While the newly launched HomePod Mini is currently in the spotlight, owners of the original, larger HomePod will also be surprised.
If you’ve already bought the larger unit, a software update will make it usable as surround speakers – likely in the coming weeks – including 5.1, 7.1, or even Dolby Atmos surround.
It works when you only have a single speaker. However, if you place one on either side of your TV, you get the full “spatial sound experience” that you get from Atmos, where you as an object are placed in the soundscape and which causes noise all around.
This can be used in a nearly infinite number of speakers to create that truly ambient sound, but the HomePod can simulate this ̵
These are beam-shaping drives, which means they can capture their surroundings and adjust the audio accordingly. This means they can separate sound elements to create this immersive experience.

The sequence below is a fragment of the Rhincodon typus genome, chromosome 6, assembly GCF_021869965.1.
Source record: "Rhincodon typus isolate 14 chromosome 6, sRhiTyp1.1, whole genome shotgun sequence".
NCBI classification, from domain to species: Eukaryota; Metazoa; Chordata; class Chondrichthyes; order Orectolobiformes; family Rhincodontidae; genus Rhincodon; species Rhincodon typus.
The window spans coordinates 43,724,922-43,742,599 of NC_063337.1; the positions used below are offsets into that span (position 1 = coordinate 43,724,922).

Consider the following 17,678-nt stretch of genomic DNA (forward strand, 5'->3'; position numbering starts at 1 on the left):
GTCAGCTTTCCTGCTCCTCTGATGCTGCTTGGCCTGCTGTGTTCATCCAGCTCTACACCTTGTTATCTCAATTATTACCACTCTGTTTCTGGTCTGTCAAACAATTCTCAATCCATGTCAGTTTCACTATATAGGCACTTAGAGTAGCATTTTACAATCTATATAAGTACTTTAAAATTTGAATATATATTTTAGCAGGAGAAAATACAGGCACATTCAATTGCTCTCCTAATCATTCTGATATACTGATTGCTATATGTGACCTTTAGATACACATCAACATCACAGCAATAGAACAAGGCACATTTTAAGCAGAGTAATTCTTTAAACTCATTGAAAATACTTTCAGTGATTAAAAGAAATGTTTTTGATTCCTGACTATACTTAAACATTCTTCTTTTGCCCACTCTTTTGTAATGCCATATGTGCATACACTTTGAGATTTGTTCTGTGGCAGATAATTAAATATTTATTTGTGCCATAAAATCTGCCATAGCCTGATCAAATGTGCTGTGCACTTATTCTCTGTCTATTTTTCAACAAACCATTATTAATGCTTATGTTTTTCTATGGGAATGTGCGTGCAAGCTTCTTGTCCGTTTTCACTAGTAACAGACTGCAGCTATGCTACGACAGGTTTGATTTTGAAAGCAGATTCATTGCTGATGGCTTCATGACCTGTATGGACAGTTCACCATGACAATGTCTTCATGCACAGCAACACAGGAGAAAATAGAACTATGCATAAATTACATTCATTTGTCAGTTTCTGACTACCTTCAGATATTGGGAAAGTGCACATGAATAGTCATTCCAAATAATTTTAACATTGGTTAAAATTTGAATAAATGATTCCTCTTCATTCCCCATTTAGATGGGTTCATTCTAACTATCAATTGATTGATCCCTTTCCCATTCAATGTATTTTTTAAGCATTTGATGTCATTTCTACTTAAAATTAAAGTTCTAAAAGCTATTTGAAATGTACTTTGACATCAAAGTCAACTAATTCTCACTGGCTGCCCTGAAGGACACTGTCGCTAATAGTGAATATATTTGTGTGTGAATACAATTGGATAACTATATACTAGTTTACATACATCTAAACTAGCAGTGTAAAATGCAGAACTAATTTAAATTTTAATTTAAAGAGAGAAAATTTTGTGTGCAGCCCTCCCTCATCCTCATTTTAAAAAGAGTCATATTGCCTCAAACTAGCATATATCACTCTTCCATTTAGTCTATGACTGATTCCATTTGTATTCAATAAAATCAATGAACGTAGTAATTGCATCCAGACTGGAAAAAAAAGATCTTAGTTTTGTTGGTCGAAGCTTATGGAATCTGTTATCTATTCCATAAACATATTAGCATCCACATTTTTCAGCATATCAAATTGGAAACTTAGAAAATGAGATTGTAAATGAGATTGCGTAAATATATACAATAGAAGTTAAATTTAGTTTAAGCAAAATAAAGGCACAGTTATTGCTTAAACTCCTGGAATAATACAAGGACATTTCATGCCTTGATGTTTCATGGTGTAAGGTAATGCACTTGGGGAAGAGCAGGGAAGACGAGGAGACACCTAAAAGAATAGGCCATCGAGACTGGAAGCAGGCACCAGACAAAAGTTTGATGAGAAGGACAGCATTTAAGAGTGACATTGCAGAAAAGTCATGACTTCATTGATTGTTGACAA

Two become one
If you’ve chosen two HomePod smart speakers over the years, you’ll get wider sound by placing them on either side of the TV. The couple can connect with each other and, as partners, fill your space with Atmos-based audio.
Given that Apple has recently been offering its iTunes movies upscaled to Atmos and 4K HDR for free, chances are you already have content that can take advantage of this power – and if not, almost all streaming services can be use them to get the more basic surround sound effect.
It is interesting that the new HomePod Mini can be connected to a mini device other than stereo speakers, but it cannot create surround sound or connect as part of a 5.1 system as a satellite speaker.
Apple hasn’t confirmed when the software will be made available to allow the HomePod to act as a virtual soundbar. However, we assume that it will appear in the relatively near future.
It’s also unclear why it took so long to enable this feature, given that the HomePod started with the beamforming drivers and Apple has had a range of Dolby Atmos content for a long time – however, like the AirPods Pro, it was in Lately busy enabling spatial audio on a range of devices, so this is likely another step on the way.